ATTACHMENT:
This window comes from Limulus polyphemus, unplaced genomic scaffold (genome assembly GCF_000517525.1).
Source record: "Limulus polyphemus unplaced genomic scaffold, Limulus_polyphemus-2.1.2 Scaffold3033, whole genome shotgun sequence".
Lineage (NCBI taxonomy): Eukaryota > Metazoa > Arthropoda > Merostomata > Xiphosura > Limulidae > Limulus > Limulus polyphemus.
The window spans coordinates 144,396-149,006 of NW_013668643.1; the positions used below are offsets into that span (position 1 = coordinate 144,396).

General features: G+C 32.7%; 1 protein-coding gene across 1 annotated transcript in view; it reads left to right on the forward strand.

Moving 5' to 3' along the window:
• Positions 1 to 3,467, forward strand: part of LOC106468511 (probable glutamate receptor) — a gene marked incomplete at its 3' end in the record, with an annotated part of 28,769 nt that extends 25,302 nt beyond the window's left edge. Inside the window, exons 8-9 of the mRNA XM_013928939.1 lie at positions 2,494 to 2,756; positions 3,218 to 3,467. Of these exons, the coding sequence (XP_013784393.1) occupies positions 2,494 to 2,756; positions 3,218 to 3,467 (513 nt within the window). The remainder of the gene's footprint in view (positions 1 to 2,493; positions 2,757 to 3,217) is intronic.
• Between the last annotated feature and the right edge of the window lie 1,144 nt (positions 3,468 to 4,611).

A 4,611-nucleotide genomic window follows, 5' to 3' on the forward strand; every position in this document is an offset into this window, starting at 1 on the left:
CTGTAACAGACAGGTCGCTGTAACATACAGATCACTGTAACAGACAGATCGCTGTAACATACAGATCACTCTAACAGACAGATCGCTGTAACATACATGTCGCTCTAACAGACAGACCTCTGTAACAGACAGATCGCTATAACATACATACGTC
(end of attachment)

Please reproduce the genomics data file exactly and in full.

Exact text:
This window comes from Limulus polyphemus, unplaced genomic scaffold (genome assembly GCF_000517525.1).
Source record: "Limulus polyphemus unplaced genomic scaffold, Limulus_polyphemus-2.1.2 Scaffold3033, whole genome shotgun sequence".
Lineage (NCBI taxonomy): Eukaryota > Metazoa > Arthropoda > Merostomata > Xiphosura > Limulidae > Limulus > Limulus polyphemus.
The window spans coordinates 144,396-149,006 of NW_013668643.1; the positions used below are offsets into that span (position 1 = coordinate 144,396).

General features: G+C 32.7%; 1 protein-coding gene across 1 annotated transcript in view; it reads left to right on the forward strand.

Moving 5' to 3' along the window:
• Positions 1 to 3,467, forward strand: part of LOC106468511 (probable glutamate receptor) — a gene marked incomplete at its 3' end in the record, with an annotated part of 28,769 nt that extends 25,302 nt beyond the window's left edge. Inside the window, exons 8-9 of the mRNA XM_013928939.1 lie at positions 2,494 to 2,756; positions 3,218 to 3,467. Of these exons, the coding sequence (XP_013784393.1) occupies positions 2,494 to 2,756; positions 3,218 to 3,467 (513 nt within the window). The remainder of the gene's footprint in view (positions 1 to 2,493; positions 2,757 to 3,217) is intronic.
• Between the last annotated feature and the right edge of the window lie 1,144 nt (positions 3,468 to 4,611).

A 4,611-nucleotide genomic window follows, 5' to 3' on the forward strand; every position in this document is an offset into this window, starting at 1 on the left:
CTGTAACAGACAGGTCGCTGTAACATACAGATCACTGTAACAGACAGATCGCTGTAACATACAGATCACTCTAACAGACAGATCGCTGTAACATACATGTCGCTCTAACAGACAGACCTCTGTAACAGACAGATCGCTATAACATACATACGTC